Not every medium or technological marketing tactic is right for every business, and there are an almost overwhelming number of resources available. Once you have clearly identified your goals and audiences, it is much easier to block out the noise and identify the best course of action for your business.

June 9, 2017

When it Comes to Business Intelligence, ‘Big Data’ is the Key

Mary MahoneyBY Mary Mahoney

J. Robinson Group Blog

Having data and knowing how to use it are different things. The sheer growth in data collected has created vexing challenges, even for the technology companies that process the global transactions upon which much of the data is based.

virtual smart phone

According to IBM, humans create 2.5 quintillion bytes (that’s 2.5 (10 18 bytes) of data every day. In fact, 90 percent of the world’s data has been created in the last two years alone.

This information comes from all over, IBM says, encompassing sensors used to gather climate information, social media posts, cellphone GPS signals and online searches and purchases, among other data.

How can companies use all this intelligence to improve their marketing plans? The answer varies by the type and size of a business and the actual data it might have at hand.

For small businesses, using simple tools like a Google search engine and social media platforms are enough to help analyze and reach targeted audiences.

The variety and complexity of marketing with Big Data was explored by NgData, which asked 24 marketing experts to describe the single most effective way to leverage Big Data in their marketing strategies.

Linda Popky, president of the Silicon Valley-based strategic marketing firm Leverage2Market Associates, offered this response: “The problem today is not access to Big Data,” she said. “In fact we’re practically drowning in data! Marketers today need to do more than just collect and analyze data. They need to be clear as to how the availability of this data will impact their marketing strategies and initiatives.”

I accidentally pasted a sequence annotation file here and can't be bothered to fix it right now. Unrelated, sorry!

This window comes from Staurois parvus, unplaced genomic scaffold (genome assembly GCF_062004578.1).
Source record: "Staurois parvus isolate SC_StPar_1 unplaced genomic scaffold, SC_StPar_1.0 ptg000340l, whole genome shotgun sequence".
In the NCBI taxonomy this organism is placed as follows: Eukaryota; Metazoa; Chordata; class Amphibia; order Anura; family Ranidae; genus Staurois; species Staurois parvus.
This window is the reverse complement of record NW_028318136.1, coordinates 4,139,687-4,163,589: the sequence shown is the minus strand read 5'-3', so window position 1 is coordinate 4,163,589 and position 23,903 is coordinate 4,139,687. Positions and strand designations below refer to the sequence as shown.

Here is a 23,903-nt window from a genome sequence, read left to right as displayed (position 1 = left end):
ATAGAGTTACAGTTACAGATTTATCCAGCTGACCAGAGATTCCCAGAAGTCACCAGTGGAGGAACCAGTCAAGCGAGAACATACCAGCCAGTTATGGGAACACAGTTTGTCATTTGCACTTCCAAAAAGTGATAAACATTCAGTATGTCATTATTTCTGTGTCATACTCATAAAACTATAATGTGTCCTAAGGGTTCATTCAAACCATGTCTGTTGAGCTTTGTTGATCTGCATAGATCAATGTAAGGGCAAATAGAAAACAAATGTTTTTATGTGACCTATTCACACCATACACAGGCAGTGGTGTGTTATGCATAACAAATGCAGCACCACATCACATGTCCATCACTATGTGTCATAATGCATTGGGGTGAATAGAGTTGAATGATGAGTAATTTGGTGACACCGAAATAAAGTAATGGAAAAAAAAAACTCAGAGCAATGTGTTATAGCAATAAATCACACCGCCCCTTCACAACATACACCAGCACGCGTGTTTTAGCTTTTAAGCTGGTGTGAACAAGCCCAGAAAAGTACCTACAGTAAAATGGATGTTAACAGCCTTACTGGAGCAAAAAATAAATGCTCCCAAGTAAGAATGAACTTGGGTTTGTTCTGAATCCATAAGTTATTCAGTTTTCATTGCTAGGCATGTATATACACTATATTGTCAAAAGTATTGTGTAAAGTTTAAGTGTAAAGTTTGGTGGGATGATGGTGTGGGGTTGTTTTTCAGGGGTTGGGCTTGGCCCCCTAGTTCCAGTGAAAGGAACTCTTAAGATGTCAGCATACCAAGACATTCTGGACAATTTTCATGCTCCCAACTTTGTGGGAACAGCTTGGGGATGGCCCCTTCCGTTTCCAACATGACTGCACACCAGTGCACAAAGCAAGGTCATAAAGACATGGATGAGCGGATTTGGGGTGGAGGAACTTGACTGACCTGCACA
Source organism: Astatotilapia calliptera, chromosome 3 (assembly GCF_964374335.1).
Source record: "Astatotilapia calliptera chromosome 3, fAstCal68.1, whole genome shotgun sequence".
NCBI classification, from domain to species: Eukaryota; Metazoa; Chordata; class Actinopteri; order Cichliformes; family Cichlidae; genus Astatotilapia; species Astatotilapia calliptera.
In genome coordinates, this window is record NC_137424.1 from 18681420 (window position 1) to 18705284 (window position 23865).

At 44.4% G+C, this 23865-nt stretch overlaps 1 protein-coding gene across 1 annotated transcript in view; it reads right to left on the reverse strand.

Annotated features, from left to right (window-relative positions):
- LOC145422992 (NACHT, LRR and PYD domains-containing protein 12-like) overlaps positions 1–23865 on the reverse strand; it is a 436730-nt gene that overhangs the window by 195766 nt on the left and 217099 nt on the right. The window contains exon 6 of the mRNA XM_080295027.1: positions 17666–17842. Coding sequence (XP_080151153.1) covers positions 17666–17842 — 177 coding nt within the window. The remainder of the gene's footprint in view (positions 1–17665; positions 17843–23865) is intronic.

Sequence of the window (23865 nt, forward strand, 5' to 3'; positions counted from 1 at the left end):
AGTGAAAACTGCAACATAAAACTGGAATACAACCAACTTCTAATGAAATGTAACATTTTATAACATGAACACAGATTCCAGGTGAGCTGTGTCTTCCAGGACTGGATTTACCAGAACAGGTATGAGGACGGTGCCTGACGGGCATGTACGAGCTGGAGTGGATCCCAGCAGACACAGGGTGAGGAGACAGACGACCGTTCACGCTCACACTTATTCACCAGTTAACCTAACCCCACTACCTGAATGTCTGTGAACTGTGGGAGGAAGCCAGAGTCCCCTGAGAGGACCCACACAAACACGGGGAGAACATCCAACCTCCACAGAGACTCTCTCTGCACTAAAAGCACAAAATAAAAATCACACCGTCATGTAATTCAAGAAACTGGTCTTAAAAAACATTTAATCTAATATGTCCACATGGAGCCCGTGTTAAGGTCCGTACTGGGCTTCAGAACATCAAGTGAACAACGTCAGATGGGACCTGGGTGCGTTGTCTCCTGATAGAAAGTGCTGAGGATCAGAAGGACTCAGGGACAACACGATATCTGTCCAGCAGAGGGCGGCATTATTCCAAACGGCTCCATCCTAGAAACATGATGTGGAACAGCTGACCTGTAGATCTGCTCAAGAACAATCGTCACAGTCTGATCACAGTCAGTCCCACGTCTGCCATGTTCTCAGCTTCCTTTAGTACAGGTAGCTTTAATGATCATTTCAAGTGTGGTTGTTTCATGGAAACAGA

Jeremy Waite of the IBM’s Watson Marketing division says smart companies should focus on the following five “Vs” of dynamic data, then search for the technologies that best bring meaning to them:

  • Volume: How much data should you be measuring?
  • Variety: How many different kinds of data do you need and from how many channels, and how much is useful?
  • Velocity: How fast is your customer data traveling?
  • Veracity: Is your data accurate?
  • Value: Capturing valuable data is important, but make sure that you’re creating more value for your customers than you’re capturing.

“Executives who make sense of the ‘5 V’s’ will find 2017 a good year to do business,” Waite said.  “They’ll feel less overwhelmed and more optimistic about their business because they will be better informed. Think big, start small and scale fast.”

John Fleming, marketing director for WebTrends, makes the case for investing in technology to help gather and crunch data: With the right technology, you not only can gather more data, you also can extract it and feed into many layers of your marketing initiatives, from behavioral information to and from your mobile app to email and your corporate customer relationship management program.

“By bringing these different elements together, you will be one step closer to a single customer view, the Holy Grail for marketers,” he said.

In the next and final post in our digital marketing series, we will explore the promises and challenges of “future media,” including artificial intelligence and virtual reality.